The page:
If you want to see a real world example of the impact of a low-carb, high-fat diet on the development of a healthy baby, then read about Canadian ketogenic physician Dr. Jay Wortman’s n=1 baby experiment here, here, here, and here featuring the beautiful and vibrant little Isabelle (who I got to meet on the 2013 Low-Carb Cruise) and she is now thriving as a growing little girl thanks to her mom and dad’s decision to conceive her while eating a low-carb, high-fat diet. Yes, I realize this is only an anecdotal experience, but the fact there was not only no harm that took place to that little baby girl, but the fact that she is now well ahead of the pace of development expected cannot be ignored or discounted.
My Keto Clarity expert neonatologist Dr. Mary Newport says that babies are in a mildly ketotic state within 12 hours of birth and that it’s no accident breast milk contains a very high amount of fat, even saturated fat. Ketones help a baby’s brain to develop and it’s a natural state for them to be in as they continue to grow. For more information, read an outstanding column about this topic on the “Ketogenic Diet For Health” blog called “Babies thrive under a ketogenic metabolism.” Despite the dire warnings about ketosis during pregnancy and the “need” for carbohydrates for these women, none of it seems to be founded in scientific truth.
#5: There is no harm to health produced by consuming real, whole foods that are starchy or sugary.
Just eat real food (aka JERF as my fellow health podcasting bud Sean Croxton from “Underground Wellness” would say). It’s a simple message and one I fully embrace as a great starting point for so many people interested is improving the quality of their diet. Let’s face it, too many people still think that Dorito’s, honey buns, pancakes, and Coca-Cola are all foods–but they’re not even close. I like to refer to them as cheap food-like products with very high margins that the food companies market the heck of in order to promote them to us as “food.” But once people recognize and make the genuine shift to real, whole foods, does that mean anything and everything classified as such is fair game for consumption without any consequences to your health? Good question.
The argument has been made that if you opt for whole food sources of carbohydrates such as white rice, white potatoes, sweet potatoes, fruits and honey, for example, they are perfectly fine to make you into the healthy, fit, physical specimen you desire to be. If only it were true. While I’m sure the Kitavans and other traditional people groups (the ones most frequently cited by pro-carb Paleo enthusiasts as their evidence) undoubtedly did perfectly fine eating upwards of 40 percent of their diet from these carbohydrate-based real, whole foods, the fact is they didn’t live in a world chock full of abundant processed, highly-refined sugary and grainy food-like products that can wreak havoc and lead to great challenges on the weight and health of the people who consume them. And if that description of the modern-day diet looks familiar, it should–that is the very Standard American Diet (SAD) that has plagued so many of us before we finally discovered the superiority of a real foods-based Paleo and/or ketogenic lifestyle.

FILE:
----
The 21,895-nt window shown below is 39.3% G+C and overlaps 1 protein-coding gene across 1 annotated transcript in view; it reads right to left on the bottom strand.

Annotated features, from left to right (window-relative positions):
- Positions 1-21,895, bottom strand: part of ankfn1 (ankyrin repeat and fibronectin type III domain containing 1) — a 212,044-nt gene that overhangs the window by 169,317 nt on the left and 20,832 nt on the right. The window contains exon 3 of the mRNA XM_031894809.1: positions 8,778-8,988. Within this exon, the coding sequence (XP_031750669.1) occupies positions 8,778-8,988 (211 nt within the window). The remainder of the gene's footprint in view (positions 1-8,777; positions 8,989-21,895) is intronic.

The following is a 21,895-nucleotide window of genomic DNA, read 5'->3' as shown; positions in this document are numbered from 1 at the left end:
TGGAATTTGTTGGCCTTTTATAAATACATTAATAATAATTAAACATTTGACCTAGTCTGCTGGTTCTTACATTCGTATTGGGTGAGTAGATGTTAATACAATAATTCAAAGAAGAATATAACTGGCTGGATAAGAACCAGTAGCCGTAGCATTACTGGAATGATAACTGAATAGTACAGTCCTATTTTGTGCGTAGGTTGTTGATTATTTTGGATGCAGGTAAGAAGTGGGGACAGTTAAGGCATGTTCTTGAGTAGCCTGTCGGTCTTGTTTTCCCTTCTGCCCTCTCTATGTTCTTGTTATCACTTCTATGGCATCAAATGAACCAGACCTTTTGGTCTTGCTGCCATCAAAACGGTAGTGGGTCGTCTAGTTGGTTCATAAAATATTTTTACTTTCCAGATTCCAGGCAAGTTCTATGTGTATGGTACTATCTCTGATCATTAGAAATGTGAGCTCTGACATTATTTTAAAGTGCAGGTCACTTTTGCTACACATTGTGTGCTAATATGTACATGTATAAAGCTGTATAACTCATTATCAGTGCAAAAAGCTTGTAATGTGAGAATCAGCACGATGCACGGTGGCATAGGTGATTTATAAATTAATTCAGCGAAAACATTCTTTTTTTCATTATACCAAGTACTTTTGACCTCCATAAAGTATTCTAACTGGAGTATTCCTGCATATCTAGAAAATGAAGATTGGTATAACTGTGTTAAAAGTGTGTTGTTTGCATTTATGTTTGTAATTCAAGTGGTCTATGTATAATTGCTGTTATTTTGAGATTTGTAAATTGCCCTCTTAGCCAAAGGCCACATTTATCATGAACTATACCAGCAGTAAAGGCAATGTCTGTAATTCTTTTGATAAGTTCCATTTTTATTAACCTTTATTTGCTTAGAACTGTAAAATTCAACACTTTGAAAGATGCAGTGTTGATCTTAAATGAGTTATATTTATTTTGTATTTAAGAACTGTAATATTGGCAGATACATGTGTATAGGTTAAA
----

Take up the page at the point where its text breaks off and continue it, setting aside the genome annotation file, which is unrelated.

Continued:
As a result of the persistently high blood sugar and insulin levels (as well as increased inflammation and other metabolic health markers) that came from eating that way, it alters the way your body responds to even whole food carbohydrates now. That’s just a reality from consuming these truly bad carbohydrates over the years that led many of us on the road to morbid obesity, diabetes, and chronic disease that these promoters of “safe starches” just don’t completely grasp and understand. If you’re healthy and never had to experience the negative metabolic impact of consuming processed carbohydrates that now make you very sensitive to the blood sugar and insulin impact of even the “good” carbohydrates, then consider yourself lucky and continue to eat up on those foods. Nobody is stopping you from doing that.
But there should be an acknowledgement from these same people that there are consequences for previous dietary choices that may make it detrimental to their health to even consume real food carbs now. That doesn’t take away anything from their point that these traditional groups survived and thrived consuming these same carbohydrates because they absolutely did and still do. It just means all bets are off now for those of us with significant insulin resistance or metabolic damage where a low-carb, high-fat, ketogenic diet becomes a necessary therapy for warding off the ill effects of our old eating habits. And that’s totally okay. It would be great if a better understanding of this were articulated by the people who push carbohydrates on everyone like they are a necessary macronutrient. They are not.